We came across a conversation on a public Telegram group:
Individual #1 (indicated in blue) states that the public will not be informed about which COVID-19 vaccine they have been administered.
In response, individual #2 (indicated in orange) rebukes the claim, saying that nurses would “inform you on the spot” about the vaccine that you are getting. Further down the conversation, individual #3 (indicated in green) similarly rebukes individual #1’s claim, saying that “Singapore is very transparent” and that “you will know which vaccine you get if you ask on the spot”.
For context, there are currently two COVID-19 vaccines approved for use in Singapore – Pfizer-BioNTech and Moderna.
There are two contradictory claims made in the conversation:
- You would not be told which vaccine you have been administered
- A nurse/healthcare professional will inform you on the spot about the vaccine you will be administered
Let us look at whether or not there is any truth in each claim.
Claim #1: You would not be told which vaccine you have been administered
As mentioned earlier, there are currently two COVID-19 vaccines that have been approved for use in Singapore – Pfizer-BioNTech and Moderna. The Pfizer-BioNTech vaccine has been administered to individuals since the start of Singapore’s vaccination drive, while the Moderna vaccine has only been administered to individuals from 17 March.
In an announcement on 16 March by the Ministry of Health (MOH), it is also mentioned that the Moderna vaccine would only be available at four new vaccination centres – Hong Kah North Community Club, Marsiling Community Club, Punggol 21 Community Club and Radin Mas Community Club. All other vaccination centres, polyclinics and selected Public Health Preparedness Clinics (PHPCs) will continue to offer the Pfizer-BioNTech vaccine.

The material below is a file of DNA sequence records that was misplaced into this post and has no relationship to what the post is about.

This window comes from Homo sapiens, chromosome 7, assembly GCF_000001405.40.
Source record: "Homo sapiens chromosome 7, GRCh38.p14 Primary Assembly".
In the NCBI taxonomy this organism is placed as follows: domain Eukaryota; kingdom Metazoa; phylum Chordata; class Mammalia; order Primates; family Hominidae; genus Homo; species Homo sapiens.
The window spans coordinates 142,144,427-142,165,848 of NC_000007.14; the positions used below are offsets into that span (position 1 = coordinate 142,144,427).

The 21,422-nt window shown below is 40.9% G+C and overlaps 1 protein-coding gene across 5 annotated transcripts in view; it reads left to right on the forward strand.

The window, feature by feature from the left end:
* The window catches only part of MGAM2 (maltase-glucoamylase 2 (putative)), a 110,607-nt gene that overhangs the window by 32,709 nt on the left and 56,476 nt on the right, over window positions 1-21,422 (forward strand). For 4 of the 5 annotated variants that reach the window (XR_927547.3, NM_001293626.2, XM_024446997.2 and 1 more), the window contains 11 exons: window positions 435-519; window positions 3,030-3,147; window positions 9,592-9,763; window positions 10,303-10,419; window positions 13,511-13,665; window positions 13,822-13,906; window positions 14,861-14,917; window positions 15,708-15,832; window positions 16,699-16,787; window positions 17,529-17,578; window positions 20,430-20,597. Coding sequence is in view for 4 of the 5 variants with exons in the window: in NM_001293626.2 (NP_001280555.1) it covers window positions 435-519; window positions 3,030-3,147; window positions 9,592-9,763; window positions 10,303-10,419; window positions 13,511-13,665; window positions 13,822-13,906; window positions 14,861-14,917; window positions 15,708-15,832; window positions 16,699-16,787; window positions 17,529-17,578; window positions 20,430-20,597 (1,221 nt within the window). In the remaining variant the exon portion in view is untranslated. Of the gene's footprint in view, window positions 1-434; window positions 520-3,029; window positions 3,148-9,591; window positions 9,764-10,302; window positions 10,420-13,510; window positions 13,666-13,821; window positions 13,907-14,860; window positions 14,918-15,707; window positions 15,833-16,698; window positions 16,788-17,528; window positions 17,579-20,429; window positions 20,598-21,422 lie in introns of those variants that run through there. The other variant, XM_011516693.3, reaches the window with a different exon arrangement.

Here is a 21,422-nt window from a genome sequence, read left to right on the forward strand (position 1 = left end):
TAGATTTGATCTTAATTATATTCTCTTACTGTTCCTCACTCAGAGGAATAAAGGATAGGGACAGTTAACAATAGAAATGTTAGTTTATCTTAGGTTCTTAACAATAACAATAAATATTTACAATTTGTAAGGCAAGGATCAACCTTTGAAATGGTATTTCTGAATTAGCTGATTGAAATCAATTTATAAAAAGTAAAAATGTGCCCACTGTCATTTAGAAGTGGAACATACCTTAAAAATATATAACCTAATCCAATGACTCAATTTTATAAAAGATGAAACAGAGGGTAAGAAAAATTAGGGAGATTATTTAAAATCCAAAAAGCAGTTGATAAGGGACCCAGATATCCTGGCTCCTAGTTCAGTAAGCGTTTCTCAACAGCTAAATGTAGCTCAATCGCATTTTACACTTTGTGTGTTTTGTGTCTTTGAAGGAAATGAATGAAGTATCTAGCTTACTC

Added MOH: “Each vaccination centre will stock and administer only one type of vaccine. Individuals must select the same vaccination centre for both their first and second appointments, when booking via the national appointment system.” The Moderna vaccine will eventually be available at more vaccination centres as more supplies of it arrive in Singapore.
Therefore, given that each vaccination centre only stocks one type of vaccine, and there are only 4 centres that administer the Moderna vaccine, it is inaccurate to say that individuals are not aware about the vaccine they are getting when they book their appointments.
In addition, an image of a vaccination card shared with us by a fully-vaccinated individual indicates very clearly which vaccine was administered:
Therefore, the claim that individuals will not be aware of which vaccine they have been administered is false.
Claim #2: A nurse will inform you on the spot about the vaccine you will be administered
It is important to note that while both individuals #2 and #3 mentioned that the public can know “on the spot” which vaccine they are administered, #2 seems to be saying that a nurse/healthcare professional would voluntarily offer that information without any prompts while #3 seems to be saying that the information would only be given if asked by the person receiving the vaccine.
Once again, whether or not someone is receiving the Pfizer-BioNTech or Moderna vaccine should be already apparent when one books an appointment at a particular vaccination centre. There is also no logical reason as to why an individual would be denied an answer if they ask about the vaccine they are going to be getting.
However, it is uncertain whether or not it is part of the SOP for those administering the vaccine to voluntarily offer that information pre-jab, given that it is already assumed that an individual should already be aware of the vaccine they will be getting during registration.
Therefore, the claim that a nurse/healthcare professional will inform you on the spot about the vaccine you will be administered without any prompting is unproven.
We have reached out to MOH and will update the piece when we get a reply.